Some schools in the southern United States are dealing with severe teacher shortages. Many of these schools are turning to teaching candidates without teaching certificates or official training.
In 2019, Alabama legislators passed laws easing teacher requirements and permitting emergency certificates.
The Associated Press reports that teachers without certificates often work at low-income and majority-Black school systems.
Some schools in Texas eased official certification requirements for about one in five new teachers last school year.
In Oklahoma, an “adjunct” program permits schools to employ teachers who do not have teacher training if they meet the local school’s qualifications. And in Florida, former military members without a four-year university degree can teach for up to five years using temporary certificates.
School systems decide if they will accept uncertified candidates, have crowded classes or employ part-time teachers.
Maxie Johnson is a member of the board overseeing the Dallas Independent School District. He said, “I’ve seen what happens when you don’t have teachers in the classroom. I’ve seen the struggle.” He made the statement shortly before the school board approved expanding the use of uncertified teachers. He said that he would rather have someone that a principal approved for a teaching position.
The Southern Regional Education Board is a nonprofit education group. It researched information from the years 2019 and 2020 from 11 states. The group found that about four percent of teachers were uncertified or teaching with an emergency certificate. In addition, 10 percent were teaching out of field. That means they are teaching a different age group or subject than they are certified to teach.
The group predicts that as many as 16 million students in the area might be taught by an unprepared or inexperienced teacher by 2030.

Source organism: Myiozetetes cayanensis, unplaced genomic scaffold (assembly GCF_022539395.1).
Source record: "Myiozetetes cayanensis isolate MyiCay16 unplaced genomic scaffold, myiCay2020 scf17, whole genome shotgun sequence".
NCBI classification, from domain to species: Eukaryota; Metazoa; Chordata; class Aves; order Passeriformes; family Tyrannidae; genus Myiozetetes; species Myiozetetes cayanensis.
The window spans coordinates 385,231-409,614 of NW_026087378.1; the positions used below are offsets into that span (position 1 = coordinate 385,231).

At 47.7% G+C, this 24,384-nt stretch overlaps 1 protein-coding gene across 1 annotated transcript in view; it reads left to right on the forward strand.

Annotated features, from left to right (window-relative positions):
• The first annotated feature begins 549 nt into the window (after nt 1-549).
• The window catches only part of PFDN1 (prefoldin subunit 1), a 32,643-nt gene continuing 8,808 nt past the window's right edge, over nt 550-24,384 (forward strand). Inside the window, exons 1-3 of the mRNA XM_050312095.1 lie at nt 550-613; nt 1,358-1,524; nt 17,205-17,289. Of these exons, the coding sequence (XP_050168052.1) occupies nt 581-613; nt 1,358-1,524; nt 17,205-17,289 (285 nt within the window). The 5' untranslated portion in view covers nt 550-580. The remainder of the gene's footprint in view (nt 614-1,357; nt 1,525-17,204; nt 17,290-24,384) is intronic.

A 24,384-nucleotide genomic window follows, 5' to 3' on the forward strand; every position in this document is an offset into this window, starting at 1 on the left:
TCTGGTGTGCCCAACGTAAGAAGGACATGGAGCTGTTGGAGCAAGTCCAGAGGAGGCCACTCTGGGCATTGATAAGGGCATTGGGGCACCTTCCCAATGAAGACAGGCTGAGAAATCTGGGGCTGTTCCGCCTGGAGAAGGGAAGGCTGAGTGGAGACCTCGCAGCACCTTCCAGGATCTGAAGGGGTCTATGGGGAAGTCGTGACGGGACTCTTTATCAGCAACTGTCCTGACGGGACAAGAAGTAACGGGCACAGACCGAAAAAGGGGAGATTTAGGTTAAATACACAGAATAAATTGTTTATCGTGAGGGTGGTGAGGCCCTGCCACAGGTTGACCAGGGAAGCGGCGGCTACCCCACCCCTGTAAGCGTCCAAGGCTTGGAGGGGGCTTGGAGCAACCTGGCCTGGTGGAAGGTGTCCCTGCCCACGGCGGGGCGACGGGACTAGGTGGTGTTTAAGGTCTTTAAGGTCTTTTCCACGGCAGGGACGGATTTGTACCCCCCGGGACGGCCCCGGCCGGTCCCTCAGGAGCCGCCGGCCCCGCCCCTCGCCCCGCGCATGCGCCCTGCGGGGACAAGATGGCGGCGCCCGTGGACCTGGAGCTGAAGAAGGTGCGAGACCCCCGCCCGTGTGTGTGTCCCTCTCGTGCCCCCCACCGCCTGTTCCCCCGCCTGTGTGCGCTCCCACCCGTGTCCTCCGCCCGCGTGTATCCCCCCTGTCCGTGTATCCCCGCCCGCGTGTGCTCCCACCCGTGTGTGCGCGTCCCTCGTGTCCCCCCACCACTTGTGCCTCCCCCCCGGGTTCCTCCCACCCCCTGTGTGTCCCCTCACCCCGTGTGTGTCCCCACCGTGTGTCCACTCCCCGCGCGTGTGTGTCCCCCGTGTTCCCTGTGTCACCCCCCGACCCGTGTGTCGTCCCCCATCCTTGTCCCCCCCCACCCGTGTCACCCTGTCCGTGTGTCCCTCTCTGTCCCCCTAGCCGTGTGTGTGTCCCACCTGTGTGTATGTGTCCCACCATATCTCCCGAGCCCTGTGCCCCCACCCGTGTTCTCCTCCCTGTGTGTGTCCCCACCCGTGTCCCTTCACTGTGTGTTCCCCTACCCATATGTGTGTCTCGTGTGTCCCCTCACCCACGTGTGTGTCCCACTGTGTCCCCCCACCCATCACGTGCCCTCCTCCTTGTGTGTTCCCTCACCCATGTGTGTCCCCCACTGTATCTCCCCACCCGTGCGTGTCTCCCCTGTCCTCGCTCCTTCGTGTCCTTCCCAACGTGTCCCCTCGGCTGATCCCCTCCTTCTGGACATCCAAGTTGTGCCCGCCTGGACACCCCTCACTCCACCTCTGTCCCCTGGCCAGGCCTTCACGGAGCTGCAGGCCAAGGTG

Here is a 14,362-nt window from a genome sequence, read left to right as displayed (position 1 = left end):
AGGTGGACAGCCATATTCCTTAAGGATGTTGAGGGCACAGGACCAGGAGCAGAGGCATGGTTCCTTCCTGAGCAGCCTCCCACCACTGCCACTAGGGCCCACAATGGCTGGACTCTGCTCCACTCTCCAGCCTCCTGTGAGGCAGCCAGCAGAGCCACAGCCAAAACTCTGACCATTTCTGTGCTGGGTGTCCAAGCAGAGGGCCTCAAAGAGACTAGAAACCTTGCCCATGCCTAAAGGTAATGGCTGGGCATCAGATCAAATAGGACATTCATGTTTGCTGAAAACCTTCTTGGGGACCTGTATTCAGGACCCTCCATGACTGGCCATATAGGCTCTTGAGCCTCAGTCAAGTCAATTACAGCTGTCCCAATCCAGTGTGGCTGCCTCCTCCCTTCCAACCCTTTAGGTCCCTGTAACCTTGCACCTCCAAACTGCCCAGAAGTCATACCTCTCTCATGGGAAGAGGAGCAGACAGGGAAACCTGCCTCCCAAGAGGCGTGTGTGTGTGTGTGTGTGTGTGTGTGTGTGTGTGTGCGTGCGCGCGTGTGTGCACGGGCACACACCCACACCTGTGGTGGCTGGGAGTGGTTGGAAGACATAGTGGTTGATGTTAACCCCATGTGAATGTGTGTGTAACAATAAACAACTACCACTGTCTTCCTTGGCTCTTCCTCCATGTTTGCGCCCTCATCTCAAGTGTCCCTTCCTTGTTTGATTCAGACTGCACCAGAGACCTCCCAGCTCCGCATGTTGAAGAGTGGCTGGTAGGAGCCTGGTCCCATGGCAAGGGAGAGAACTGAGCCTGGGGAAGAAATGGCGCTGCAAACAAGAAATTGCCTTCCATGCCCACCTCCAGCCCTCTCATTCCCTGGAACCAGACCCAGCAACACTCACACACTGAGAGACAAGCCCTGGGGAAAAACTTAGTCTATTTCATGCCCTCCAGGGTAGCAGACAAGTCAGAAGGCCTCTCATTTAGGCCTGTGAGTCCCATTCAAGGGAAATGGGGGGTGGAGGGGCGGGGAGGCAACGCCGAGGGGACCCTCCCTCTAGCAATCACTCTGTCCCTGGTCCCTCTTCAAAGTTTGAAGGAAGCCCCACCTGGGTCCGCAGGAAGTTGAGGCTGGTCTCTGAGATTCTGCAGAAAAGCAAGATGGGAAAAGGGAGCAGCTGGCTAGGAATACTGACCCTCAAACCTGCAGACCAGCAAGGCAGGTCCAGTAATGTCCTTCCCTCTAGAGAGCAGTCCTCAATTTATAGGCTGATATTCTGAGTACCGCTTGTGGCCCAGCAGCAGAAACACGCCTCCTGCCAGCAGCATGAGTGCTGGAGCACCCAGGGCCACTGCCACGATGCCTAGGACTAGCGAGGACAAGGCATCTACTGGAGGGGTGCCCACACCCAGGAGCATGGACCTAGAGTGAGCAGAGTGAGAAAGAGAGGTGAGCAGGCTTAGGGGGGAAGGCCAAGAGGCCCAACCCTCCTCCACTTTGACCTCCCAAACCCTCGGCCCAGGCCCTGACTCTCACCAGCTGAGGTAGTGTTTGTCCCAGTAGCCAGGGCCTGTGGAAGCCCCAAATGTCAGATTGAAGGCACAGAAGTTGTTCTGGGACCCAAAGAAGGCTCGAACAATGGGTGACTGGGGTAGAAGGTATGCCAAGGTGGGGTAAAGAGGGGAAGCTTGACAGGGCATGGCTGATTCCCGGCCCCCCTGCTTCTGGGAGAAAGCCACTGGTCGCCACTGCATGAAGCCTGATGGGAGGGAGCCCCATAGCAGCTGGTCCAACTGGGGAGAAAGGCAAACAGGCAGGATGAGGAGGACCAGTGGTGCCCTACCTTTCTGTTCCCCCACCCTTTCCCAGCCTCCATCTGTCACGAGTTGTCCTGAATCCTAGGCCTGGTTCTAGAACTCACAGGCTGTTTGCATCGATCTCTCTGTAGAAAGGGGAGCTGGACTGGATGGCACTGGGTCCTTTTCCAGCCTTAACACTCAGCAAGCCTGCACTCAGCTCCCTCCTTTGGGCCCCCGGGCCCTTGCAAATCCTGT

The group’s Megan Boren said, “The shortages are getting worse and morale is continuing to fall for teachers.”
Many states have eased teaching requirements since the COVID-19 pandemic. Nearly all states have emergency or temporary licenses that permit a person who has not met requirements for certification to teach.
Shannon Holston is the policy chief for the nonprofit National Council on Teacher Quality. She said such candidates only temporarily deal with the shortage. Holston said those teachers usually do not stay as long as other teachers.
In a 2016 study, the U.S. Department of Education said 1.7 percent of all teachers did not have full certification. The department noted that number was almost three percent for schools with many minority students or students learning English.
Alabama middle schools
The use of teachers without full certification is not evenly spread across fields and subjects.
Rural Bullock County, for example, had no certified math teachers last year in its middle school. Nearly 80 percent of its students are Black, 20 percent are Hispanic, and 70 percent of all students are poor.
Christopher Blair is the area’s former schools superintendent. He said he had a difficult time employing teachers. Poor areas cannot pay teachers as much as wealthier neighboring areas.
The cities of Birmingham and Montgomery are also in Alabama. Each city had three middle schools where more than 20 percent of teachers had emergency certifications.
Birmingham schools spokesperson Sherrel Stewart said officials seek good candidates for emergency certifications and then give them the support they need.
She said, “…that pool of candidates in education schools has drastically reduced but the demand for high-quality educators is still there.”
I’m Gregory Stachel.
Talia Richman and Trisha Powell Crain reported this story for The Associated Press. Gregory Stachel adapted it for VOA Learning English.
Words in This Story
certificate – n. official approval to do something professionally or legally
qualification – n. a special skill or type of experience or knowledge that makes someone suitable to do a particular job or activity
board – n. a group of people who manage or direct a company or organization
principal –n. a person in charge of a public school
morale – n. the feelings of enthusiasm and loyalty that a person or group has about a task or job
license – n. an official document or card that gives you permission to do, use, or have something
superintendent – n. a person who directs or manages a place, department, or organization
pool – n. a group of people who do the same job or activity together
drastic – adj. extreme in effect or action: severe or serious
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